There’s a lovely article here about libraries and librarians. I particularly like this quote:
“…people expect art to happen to them. Music and film do that, a CD will do that, but you have to make a book happen to you. It’s between you and it. People can be changed by books, and that’s scary. When I was working in the school library, I’d sometimes put a book in a kid’s hands and I’d feel excited for them, because I knew that it might be the book that changed their life. And once in a while, you’d see that happen, you’d see a kind of light come on behind their eyes.”
I would say that a film can change a person too, but I know exactly what is meant here. Sometimes I’m too lazy to read even a rubbish book, because I want my entertainment to happen to me; I don’t want to invest anything in it. That’s why even a life-changing film doesn’t have the effect a book can have. Its impact might be more immediate, but it doesn’t sink as deep.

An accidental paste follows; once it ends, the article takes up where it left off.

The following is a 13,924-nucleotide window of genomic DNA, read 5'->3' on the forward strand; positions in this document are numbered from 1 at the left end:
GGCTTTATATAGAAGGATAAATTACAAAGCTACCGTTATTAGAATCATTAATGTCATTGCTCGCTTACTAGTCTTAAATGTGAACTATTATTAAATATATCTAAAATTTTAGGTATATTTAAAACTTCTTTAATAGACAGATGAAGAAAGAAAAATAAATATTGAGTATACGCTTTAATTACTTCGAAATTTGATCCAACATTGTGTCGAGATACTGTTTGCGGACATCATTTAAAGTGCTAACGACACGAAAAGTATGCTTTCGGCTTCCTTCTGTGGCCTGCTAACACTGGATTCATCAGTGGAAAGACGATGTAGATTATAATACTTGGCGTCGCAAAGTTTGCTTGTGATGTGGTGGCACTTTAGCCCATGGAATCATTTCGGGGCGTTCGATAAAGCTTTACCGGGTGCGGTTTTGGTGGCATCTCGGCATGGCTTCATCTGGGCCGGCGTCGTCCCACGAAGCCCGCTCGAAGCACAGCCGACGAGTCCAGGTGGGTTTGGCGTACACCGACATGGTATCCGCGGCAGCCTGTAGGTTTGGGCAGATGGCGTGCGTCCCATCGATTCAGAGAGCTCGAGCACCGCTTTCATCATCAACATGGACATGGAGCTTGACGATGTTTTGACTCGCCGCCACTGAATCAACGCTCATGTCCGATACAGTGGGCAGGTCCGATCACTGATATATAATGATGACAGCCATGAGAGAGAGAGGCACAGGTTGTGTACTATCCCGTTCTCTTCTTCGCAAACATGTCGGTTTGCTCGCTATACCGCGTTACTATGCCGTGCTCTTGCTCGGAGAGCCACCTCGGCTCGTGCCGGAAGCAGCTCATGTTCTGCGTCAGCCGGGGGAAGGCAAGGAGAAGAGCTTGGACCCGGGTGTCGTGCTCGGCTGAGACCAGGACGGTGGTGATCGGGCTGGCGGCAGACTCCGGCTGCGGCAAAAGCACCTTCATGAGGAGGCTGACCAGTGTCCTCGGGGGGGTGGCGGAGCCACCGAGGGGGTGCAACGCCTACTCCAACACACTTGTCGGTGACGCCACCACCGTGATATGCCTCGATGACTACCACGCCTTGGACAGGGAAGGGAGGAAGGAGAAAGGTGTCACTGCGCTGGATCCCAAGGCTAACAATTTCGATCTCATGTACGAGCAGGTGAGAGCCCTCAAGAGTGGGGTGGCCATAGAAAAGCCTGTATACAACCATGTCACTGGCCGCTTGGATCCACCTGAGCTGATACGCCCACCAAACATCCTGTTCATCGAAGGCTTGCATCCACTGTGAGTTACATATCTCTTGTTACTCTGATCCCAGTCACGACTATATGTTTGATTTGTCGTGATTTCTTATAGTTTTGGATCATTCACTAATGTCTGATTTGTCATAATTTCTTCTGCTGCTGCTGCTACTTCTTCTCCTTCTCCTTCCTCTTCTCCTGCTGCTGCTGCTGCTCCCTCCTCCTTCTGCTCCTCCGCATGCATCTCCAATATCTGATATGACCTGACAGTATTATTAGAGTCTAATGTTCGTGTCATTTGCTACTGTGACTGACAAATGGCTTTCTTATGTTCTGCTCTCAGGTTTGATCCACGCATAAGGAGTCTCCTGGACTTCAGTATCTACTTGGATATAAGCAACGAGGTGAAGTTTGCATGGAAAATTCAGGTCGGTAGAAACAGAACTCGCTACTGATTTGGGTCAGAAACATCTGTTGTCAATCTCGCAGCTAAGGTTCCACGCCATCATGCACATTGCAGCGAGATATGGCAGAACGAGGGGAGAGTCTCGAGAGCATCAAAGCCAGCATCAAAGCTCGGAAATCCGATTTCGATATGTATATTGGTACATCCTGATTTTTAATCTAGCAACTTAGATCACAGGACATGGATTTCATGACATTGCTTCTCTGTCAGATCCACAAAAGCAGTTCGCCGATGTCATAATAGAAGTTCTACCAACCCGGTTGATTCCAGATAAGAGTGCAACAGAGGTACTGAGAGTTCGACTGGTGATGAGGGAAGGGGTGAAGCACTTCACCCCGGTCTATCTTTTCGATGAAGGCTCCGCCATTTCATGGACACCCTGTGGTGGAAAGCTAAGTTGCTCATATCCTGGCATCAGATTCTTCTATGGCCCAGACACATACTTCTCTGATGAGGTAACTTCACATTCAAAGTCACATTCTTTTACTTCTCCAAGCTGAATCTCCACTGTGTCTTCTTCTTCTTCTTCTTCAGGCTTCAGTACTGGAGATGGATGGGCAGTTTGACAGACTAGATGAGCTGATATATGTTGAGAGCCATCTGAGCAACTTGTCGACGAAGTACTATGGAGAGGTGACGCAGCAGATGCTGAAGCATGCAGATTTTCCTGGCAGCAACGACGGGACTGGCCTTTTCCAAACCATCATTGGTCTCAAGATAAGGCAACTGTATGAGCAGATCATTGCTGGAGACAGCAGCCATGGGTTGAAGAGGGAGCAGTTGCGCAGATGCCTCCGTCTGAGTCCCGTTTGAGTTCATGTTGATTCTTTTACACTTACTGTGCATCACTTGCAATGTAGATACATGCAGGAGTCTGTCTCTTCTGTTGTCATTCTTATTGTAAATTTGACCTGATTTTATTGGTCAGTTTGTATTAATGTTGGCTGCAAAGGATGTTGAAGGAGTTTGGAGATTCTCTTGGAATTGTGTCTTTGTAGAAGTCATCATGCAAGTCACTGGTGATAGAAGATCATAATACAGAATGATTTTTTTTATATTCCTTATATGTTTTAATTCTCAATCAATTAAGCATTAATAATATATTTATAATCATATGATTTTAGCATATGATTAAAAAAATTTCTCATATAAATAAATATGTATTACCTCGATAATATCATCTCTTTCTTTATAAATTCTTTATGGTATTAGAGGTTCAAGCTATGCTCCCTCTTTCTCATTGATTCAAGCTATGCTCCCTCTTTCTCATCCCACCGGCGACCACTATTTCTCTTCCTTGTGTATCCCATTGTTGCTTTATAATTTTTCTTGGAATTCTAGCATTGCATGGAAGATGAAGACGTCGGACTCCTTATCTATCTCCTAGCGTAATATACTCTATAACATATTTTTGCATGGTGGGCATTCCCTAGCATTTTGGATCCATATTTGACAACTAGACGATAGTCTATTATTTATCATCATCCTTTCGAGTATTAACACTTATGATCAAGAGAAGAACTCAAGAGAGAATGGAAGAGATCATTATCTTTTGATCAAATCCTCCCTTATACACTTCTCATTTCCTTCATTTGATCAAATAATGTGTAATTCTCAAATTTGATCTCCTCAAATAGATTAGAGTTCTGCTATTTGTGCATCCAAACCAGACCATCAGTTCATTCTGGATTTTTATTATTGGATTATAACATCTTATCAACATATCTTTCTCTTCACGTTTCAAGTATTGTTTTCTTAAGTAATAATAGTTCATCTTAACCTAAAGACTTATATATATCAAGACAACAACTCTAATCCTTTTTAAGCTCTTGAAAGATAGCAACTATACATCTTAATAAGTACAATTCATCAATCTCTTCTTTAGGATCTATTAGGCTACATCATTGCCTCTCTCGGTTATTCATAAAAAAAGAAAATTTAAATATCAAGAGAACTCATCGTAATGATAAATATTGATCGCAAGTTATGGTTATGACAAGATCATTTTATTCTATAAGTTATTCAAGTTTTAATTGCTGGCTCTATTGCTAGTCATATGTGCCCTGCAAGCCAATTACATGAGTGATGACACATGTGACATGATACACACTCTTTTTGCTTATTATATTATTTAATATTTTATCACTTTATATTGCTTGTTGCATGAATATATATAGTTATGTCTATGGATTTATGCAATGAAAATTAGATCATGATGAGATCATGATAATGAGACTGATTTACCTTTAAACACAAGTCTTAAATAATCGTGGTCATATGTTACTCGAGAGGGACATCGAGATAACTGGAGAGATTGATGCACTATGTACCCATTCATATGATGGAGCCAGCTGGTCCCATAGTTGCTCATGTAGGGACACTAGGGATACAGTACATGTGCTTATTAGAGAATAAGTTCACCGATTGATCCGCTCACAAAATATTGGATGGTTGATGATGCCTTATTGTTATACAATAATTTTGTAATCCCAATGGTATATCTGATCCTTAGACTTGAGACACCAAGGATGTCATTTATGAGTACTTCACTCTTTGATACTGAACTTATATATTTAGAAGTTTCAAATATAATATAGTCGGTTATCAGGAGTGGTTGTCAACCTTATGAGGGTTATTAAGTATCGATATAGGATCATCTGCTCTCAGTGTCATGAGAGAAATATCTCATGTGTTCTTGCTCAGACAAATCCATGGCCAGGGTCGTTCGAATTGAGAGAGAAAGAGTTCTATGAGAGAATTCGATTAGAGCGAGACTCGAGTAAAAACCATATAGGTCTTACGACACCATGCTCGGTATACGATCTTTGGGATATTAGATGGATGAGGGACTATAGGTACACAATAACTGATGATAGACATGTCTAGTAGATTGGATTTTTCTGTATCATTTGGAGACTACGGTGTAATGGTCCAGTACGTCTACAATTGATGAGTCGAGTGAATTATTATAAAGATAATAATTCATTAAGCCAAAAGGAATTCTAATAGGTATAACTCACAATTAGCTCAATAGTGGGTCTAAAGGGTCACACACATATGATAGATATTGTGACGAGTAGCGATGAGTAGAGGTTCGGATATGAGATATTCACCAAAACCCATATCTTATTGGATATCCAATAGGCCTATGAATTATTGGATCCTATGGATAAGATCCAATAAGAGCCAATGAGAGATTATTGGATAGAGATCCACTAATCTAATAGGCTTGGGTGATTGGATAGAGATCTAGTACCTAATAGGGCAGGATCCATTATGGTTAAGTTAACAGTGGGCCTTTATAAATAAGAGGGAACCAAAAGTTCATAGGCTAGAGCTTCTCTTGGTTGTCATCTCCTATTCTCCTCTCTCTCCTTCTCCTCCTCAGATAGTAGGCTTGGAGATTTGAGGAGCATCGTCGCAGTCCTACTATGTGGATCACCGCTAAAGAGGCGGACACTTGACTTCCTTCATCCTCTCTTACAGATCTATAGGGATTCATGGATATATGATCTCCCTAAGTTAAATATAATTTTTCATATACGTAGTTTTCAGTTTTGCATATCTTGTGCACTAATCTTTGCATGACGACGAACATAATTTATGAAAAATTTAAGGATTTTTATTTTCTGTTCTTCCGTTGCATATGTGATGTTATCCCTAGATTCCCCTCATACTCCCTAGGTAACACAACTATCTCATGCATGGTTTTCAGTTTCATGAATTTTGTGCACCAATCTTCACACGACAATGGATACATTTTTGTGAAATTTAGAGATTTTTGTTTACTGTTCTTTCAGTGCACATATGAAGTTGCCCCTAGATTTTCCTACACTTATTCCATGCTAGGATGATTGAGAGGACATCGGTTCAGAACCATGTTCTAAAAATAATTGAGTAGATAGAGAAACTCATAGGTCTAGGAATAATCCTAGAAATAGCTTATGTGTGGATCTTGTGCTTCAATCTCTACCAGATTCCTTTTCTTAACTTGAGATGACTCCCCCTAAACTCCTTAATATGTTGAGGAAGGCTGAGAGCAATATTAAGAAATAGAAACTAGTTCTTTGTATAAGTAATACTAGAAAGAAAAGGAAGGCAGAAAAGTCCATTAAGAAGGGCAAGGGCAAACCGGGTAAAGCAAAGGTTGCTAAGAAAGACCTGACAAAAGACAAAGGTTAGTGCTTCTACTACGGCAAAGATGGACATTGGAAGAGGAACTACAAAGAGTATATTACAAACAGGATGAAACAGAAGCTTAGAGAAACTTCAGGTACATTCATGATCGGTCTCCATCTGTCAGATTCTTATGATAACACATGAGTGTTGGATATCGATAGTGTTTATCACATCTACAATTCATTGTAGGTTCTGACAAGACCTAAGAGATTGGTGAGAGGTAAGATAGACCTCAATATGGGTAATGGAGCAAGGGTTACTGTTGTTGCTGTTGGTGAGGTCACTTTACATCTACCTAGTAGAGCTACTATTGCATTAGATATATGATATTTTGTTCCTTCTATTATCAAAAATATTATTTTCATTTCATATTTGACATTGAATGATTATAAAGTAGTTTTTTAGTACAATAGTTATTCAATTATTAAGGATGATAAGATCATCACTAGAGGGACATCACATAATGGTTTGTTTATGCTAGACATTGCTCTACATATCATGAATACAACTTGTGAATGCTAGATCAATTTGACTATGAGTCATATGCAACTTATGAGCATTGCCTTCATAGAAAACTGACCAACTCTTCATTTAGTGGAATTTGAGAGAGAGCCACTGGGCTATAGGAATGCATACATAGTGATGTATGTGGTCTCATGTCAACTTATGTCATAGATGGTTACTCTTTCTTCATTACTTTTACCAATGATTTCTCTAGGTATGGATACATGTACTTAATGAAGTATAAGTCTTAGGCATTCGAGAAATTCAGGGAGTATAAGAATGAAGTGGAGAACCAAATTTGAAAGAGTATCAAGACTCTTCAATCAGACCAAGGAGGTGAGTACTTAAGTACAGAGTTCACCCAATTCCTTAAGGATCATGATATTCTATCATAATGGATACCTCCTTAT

In the hostel where I’m staying now in China, the book cabinet is shut with a fat padlock. You can watch a DVD here; the discs are just lying around on a table for people to choose from. Internet access, if you haven’t got your own laptop (but most people have), costs just a few pennies. To borrow a book, however, you have to deposit your passport with reception.
My passport, that document that lets me travel freely round most of the world, in exchange for a bundle of printed paper. Rarely have I been so very careful not to lose the book I’m reading (Patrick Hennessey’s The Junior Officers’ Reading Club, since you ask. Oddly appropriate. I wonder what happened to all the books they read out in Afghanistan – still there, locked up in some book cabinet?)
The girl opposite me in the hostel lounge is watching a Korean soap on her laptop and simultaneously chatting on QQ, the Chinese equivalent of facebook. The boy a couple of tables over is telling his friends back home via skype about eating dog and rabbit brains. Behind me a girl is writing her journal while listening to her i-pod. In the corner someone is watching the DVD of Twilight (yes really) on the TV. And I am tapping away at this.
We’re all together but we’re miles apart, separated by screens and headphones, in our own different worlds of entertainment. To some of us, art is happening. Outside the hostel, China is happening and we are paying no attention.